Earlier this month, Sequoia sent out a survey to our LISST-ABS users to get feedback on how we can continue to improve this instrument. Survey participants were entered into a drawing for $200. Our winner was Cindy Crane from the Prince Edward Island (PEI) Department of Environment, Water and Climate Change. She elected to donate her winnings to the local Queen Elizabeth Hospital Foundation. Not only was she kind enough to complete our survey & give her prize to charity, she also allowed us to interview her about her work. She provided us with wonderful insight into what it’s like to work in environmental monitoring within the public sector in Canada.
Within her department, Cindy works as a Surface Water Biologist in the Air and Water Monitoring section, overseeing surface water quality monitoring programs and reporting the results of these monitoring programs to the public. While PEI is Canada’s smallest province (about 5600 sq. kilometers or 2200 sq miles) – it has 1700 km (1100 miles) of shoreline and hundreds of small rivers, streams and ponds. Cindy is responsible for programs that monitor both freshwater and near-shore marine areas, including estuaries and bays. While these programs may be relatively small-staffed, they cover a lot of territory and she often gets to do a bit of fieldwork herself.
Prince Edward Island is also Canada’s most developed and densely populated province – so there is a lot of opportunity to monitor and mitigate human impact on the environment. As a result, there are hundreds of (active and historic) monitoring sites across the province. One of the biggest environmental issues PEI faces is siltation of its streams, rivers, and estuaries. PEI hosts a lot of agriculture and construction, and also quite a few miles of un-surfaced roads. Because of this, and because the PEI sees a lot of rainfall and its soils are highly erodible, it is important to monitor sedimentation events within the province.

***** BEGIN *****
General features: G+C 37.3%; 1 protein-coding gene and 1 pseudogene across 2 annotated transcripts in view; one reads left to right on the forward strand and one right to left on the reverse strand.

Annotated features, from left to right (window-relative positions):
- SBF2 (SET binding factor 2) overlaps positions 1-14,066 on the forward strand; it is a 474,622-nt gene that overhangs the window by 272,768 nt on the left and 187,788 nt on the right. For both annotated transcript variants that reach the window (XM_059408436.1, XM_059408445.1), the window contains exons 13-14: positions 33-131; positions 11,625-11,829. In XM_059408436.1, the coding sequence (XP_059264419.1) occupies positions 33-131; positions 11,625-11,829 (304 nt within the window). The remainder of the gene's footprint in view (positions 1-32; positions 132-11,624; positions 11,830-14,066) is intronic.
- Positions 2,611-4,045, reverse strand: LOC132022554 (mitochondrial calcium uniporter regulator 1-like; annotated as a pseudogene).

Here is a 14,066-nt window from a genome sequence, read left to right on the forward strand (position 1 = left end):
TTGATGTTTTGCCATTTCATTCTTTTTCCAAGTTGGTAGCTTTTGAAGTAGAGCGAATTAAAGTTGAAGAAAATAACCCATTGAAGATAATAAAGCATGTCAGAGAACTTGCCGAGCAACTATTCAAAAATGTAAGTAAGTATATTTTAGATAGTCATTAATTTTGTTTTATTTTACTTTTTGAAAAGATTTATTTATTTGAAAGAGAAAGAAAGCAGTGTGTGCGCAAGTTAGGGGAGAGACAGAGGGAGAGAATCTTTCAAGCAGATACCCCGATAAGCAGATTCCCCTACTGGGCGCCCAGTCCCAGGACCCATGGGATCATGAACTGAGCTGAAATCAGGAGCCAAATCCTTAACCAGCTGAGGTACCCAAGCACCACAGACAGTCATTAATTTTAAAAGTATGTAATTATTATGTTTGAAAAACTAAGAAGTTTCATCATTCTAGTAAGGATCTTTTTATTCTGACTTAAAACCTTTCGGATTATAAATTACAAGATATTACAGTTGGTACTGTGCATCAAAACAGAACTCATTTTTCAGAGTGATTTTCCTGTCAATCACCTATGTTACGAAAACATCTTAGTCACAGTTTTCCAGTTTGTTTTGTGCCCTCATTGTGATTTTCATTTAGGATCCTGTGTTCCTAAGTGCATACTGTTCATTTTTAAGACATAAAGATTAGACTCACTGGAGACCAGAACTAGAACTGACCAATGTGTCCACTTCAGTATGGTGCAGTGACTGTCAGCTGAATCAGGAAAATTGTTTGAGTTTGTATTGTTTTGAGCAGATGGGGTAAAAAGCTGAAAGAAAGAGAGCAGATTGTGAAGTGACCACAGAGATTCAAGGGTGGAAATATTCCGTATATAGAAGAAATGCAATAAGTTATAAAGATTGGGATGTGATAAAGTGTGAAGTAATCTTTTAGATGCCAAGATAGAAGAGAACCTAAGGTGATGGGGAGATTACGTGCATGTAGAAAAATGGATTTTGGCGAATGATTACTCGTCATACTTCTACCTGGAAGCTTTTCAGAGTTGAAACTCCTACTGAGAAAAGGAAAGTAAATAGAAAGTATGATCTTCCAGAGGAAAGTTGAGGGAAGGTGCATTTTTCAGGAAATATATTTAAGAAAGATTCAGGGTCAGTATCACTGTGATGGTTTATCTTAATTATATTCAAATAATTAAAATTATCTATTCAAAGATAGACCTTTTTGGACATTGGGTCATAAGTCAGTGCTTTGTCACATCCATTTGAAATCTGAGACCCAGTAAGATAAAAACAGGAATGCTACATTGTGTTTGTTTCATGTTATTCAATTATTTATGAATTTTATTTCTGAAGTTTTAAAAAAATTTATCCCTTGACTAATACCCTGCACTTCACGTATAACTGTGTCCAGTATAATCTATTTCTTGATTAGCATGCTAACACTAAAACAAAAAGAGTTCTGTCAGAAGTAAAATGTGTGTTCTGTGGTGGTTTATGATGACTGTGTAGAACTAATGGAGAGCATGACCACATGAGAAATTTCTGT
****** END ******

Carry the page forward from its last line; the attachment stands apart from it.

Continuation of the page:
Historically, optical instruments have been used to measure turbidity for monitoring the sedimentation events in the province. However, keeping optical equipment operational in the face of bio-fouling tended to be time-consuming, as the local streams are biologically highly productive. Because of this, Cindy’s department has turned to sediment monitoring in their freshwater streams using acoustic instruments instead. For several years, they used a small ADCP that worked well, but did not provide an output analogous to a suspended solids value. It also had a relatively large measurement depth of field which was subject to noise.
About two years ago, the team “discovered” the Sequoia LISST-ABS and thought it had potential due to its relatively short measurement distance which reduces noise. It also produces an output in mg/l, which allows for simple comparisons to TSS measurements. The instrument is factory-calibrated to a wide range of particle sizes which is very applicable to the stream conditions found within PEI. The first LISST-ABS was installed in June 2019. A second LISST-ABS was installed July 2020. The two streams chosen for this pilot represent a range of land-use conditions for PEI.
The LISST-ABS’s have been working very well for the province so far. They’ve been relatively maintenance-free and work well with the department’s existing network of data loggers. Both sites are set up with satellite communications so that Water and Air Monitoring staff can view the data in near real-time (This data is not available to the public just yet as they are still in the pilot stage of determining the efficacy of the instrument in monitoring sediments in fresh water in PEI). Field calibrations are still in the pilot stage of determining the efficacy of the instrument in monitoring sediments in fresh water in PEI). Field calibrations are still underway, but the LISST-ABS looks like a promising tool for PEI to meet its sediment monitoring needs.